A commentary by James Edwin Gibson
The United States may be its most divided since the Civil War.
Millions of persons, including me, consider abortion murder and adamantly oppose abortion under most circumstances. When a Supreme Court vacancy occurred late in President Barack Obama’s administration, Kentucky Senator Mitch McConnell led a successful move to delay the replacement until after the election when President Donald Trump could nominate a conservative justice more likely to be pro-life.
Now with the prospect of a conservative Supreme Court for the foreseeable future, some Democratic Presidential candidates advocate expanding the Supreme Court to more than nine justices, as a way to put liberals in control.
Marriage between homosexuals is another polarizing issue. With its legalization, many conservative Christians are outraged. And, many liberals seek even more rights for homosexuals.
An increasing number of persons advocate a single-payer health care system that offers coverage for everyone. On the other hand, many criticize government-run health care.
The conflict between conservatives and liberals on abortion, gay marriage, health care, and other issues seems to be escalating. Instead of seeking to find the best solution or common ground, the arguments seem to be getting worse. Each side seems determined to have its own way.
When Barack Obama was President some persons in certain states such as Texas considered seeking for their states to withdraw from the country to form a new country. Now that Donald Trump is President, some persons in other states such as California are advocating a secession from the nation.
Where Will It End?
What will be the final result of this divisiveness? In Mathew 12:25 the Bible states “. . . Every kingdom divided against itself is brought to desolation; and every city or house divided against itself shall not stand:” (King James Version), which is a passage Abraham Lincoln apparently used as his source when he stated in a June 16, 1858 speech at the Illinois Republican State Convention where he had been nominated to run for the United States Senate “. . . .A house divided against itself, cannot stand. I believe this government cannot endure, permanently half slave and half free. . . . ”
Lincoln was elected President of the United States in 1860, the Civil War followed, and Lincoln is often considered our nation’s greatest President for his role in preserving the country and eliminating slavery. But, I like to think our nation would have eventually eliminated slavery peacefully and avoided much of the divisiveness that endures to this day if an even better leader had been elected.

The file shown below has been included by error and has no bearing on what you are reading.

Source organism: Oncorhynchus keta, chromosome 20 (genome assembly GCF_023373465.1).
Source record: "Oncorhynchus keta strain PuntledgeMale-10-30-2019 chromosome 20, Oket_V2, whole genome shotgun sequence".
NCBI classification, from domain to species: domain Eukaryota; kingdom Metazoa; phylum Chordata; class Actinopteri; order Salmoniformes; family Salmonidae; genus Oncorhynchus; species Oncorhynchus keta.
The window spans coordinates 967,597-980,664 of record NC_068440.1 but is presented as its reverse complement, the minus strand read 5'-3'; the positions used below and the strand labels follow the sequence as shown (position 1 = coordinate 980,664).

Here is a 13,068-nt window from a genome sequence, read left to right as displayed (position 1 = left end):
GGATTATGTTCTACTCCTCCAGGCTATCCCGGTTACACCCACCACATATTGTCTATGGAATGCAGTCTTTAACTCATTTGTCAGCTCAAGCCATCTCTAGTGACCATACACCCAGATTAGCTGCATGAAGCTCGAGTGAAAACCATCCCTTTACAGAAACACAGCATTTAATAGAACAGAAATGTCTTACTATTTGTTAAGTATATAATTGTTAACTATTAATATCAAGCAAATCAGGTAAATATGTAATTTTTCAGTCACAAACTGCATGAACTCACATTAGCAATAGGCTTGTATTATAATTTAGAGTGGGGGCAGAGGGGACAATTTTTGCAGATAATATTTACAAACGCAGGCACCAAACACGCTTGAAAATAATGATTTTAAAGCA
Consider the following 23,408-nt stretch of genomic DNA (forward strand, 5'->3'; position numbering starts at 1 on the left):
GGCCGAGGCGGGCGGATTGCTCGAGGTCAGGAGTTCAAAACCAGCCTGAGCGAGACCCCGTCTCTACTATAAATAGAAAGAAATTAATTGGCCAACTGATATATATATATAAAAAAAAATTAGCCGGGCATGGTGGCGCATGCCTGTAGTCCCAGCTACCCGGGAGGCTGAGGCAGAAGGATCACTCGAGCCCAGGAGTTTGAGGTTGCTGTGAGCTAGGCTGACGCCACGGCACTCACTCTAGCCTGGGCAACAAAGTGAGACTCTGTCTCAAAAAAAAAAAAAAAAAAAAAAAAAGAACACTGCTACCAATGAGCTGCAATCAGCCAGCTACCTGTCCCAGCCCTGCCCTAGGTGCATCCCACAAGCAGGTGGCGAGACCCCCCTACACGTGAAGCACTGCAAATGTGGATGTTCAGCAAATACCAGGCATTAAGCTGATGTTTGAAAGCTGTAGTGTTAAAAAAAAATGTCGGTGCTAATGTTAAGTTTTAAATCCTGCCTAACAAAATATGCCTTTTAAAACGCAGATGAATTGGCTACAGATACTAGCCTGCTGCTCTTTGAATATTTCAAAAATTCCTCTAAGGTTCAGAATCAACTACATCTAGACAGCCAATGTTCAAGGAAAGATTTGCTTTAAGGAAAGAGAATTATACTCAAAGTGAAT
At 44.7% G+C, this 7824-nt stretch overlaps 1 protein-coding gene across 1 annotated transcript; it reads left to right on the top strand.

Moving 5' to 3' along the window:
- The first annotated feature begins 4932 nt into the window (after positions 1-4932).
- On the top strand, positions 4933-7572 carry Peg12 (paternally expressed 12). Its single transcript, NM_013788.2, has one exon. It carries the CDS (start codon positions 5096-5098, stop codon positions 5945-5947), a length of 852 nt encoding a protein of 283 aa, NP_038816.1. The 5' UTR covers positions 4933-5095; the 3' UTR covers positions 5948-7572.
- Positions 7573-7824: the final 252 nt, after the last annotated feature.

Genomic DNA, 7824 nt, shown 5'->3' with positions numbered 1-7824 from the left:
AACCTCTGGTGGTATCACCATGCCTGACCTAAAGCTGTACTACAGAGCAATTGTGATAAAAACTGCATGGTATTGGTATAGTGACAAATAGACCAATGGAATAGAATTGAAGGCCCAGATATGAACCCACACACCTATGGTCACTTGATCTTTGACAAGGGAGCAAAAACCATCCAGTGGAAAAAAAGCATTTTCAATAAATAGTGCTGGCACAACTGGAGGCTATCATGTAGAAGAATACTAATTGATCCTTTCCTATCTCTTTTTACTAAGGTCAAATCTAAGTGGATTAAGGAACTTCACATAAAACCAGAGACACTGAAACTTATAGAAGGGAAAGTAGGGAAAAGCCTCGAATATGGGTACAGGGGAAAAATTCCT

Here in 2019 we are not on the verge of a civil war or a secession of states. The division is not as bad as it was in the mid1800s. But, the talk of many in certain states about secession may lead to actual secession by one or more states if things continue to get worse in coming years.
Perhaps we can find leaders who will achieve a compromise that placates both sides to some extent. Better yet, as I see it, would be to succeed in educating the public about which side is correct on each issue, attaining unity. For example, on the abortion issue, I’d love for everyone to accept the sanctity of life. We could end most abortions, greatly reduce premarital and extramarital sex, improve prenatal care, and greatly increase adoptions of unwanted children by persons qualified to be good parents.
But, to succeed in resolving issues like abortion, gay marriage, and health care, we need to be willing to listen to one another respectfully and to seek the best solution for each issue.
In Kentucky where I live, the state motto is “united we stand, divided we fall.” I think those are wise words. I think these words mean we need to stand for all persons, including the unborn, and that persons desiring no children need to exercise their God-given self-control to practice sexual abstinence or to use contraceptives (maybe multiple methods) properly. But, for our society to be united, somehow this message need to be communicated more effectively than it has been so far.
Ideally, if we all listen intelligently with an open mind, we will eventually reach agreement on the right path to take on each issue, as we learn from one another. Let’s seek to do it.
 “Are you open to expanding the size of the Supreme Court”; New York Times; website accessed June 30, 2019. https://www.nytimes.com/interactive/2019/us/politics/supreme-court-democratic-candidates.html(Numerous other websites also discuss this.)
 “Full text of ‘A house divided against itself cannot stand’ ”; Lincoln Room of the University of Illinois Library, via Archive.org; website accessed June 30, 2019. https://archive.org/stream/ahousedividedaga00linc/ahousedividedaga00linc_djvu.txt(Numerous other websites also quote from this speech.)
This piece is being submitted to Craft News Report on June 30, 2019.
Copyright © 2019 James Edwin Gibson. James is the author of the books True Christianity: It May Not Be What You Think (2014, second edition 2015, third edition 2017) and Several True (I Think) Stories: Can Truth Be Stranger Than Fiction? (2016, second edition 2017). You may contact James at email@example.com regarding this column. James thanks his friend Paul for publishing it on his website, thanks you all for reading, and hopes you all enjoy God’s blessings!